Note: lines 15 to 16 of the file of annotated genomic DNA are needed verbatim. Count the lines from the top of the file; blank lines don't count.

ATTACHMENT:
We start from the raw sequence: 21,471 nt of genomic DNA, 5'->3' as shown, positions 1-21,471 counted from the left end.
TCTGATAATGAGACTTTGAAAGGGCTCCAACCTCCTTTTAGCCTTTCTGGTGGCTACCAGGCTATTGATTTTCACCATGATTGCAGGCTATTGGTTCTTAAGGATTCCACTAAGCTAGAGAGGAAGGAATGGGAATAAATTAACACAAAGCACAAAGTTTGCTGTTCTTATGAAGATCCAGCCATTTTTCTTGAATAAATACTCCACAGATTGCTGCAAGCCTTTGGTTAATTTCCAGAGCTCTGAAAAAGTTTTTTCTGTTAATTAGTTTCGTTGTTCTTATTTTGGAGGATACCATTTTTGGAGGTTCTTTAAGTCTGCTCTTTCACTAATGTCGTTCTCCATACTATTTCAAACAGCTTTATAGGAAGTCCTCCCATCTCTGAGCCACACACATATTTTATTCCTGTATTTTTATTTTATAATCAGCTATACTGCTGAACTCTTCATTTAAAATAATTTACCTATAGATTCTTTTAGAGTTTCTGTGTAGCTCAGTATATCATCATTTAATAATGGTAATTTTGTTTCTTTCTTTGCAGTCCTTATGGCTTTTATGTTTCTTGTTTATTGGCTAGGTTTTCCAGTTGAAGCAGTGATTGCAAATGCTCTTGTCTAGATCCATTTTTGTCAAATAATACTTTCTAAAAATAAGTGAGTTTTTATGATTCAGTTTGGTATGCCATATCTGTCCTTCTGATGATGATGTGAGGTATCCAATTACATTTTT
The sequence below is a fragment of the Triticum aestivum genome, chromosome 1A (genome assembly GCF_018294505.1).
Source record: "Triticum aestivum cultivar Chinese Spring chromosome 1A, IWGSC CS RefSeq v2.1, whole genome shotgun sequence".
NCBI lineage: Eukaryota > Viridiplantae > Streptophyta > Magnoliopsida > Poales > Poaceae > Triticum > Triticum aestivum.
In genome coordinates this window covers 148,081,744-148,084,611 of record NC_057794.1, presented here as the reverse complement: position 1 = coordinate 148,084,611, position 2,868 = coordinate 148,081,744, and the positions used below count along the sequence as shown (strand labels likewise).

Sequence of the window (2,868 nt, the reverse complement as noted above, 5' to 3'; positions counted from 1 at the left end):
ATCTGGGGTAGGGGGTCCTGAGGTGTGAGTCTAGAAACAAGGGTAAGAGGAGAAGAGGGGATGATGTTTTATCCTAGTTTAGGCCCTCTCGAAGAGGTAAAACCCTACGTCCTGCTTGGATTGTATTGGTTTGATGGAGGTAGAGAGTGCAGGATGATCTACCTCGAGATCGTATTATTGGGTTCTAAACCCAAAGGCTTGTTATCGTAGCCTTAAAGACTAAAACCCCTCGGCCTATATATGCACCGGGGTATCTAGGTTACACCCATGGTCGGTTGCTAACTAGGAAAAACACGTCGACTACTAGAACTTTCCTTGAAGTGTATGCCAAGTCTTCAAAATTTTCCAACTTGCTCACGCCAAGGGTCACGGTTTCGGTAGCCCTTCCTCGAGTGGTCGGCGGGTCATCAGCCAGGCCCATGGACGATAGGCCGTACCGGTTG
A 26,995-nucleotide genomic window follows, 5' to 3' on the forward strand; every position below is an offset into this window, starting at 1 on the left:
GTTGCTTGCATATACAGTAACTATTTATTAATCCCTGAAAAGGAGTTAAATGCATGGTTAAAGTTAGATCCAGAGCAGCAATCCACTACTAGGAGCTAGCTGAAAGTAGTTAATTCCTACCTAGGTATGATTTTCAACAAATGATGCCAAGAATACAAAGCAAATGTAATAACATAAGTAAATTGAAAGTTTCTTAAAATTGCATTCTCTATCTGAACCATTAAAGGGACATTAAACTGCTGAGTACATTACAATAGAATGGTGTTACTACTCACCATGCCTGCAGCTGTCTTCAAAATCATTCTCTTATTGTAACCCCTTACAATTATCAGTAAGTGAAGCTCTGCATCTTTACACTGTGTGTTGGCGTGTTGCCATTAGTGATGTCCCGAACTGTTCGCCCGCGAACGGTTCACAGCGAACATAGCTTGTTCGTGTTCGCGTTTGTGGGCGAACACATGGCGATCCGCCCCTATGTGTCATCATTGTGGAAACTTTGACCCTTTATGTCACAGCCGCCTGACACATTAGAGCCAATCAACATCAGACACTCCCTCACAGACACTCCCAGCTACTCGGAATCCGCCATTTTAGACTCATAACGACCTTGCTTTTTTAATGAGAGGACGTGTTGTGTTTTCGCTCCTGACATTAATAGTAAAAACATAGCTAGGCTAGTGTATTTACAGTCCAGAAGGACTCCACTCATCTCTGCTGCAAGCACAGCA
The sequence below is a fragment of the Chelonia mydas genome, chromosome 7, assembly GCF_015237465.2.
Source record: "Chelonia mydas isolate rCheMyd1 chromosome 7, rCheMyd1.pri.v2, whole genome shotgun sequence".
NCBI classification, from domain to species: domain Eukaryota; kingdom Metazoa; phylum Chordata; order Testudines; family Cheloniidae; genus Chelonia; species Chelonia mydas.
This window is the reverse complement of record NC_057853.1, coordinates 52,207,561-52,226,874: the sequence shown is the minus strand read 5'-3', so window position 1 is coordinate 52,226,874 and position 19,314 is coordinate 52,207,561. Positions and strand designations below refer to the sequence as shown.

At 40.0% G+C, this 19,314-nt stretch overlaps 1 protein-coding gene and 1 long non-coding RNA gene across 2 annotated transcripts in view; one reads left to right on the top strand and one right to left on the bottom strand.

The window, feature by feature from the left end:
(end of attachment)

At 40.0% G+C, this 19,314-nt stretch overlaps 1 protein-coding gene and 1 long non-coding RNA gene across 2 annotated transcripts in view; one reads left to right on the top strand and one right to left on the bottom strand.

The window, feature by feature from the left end: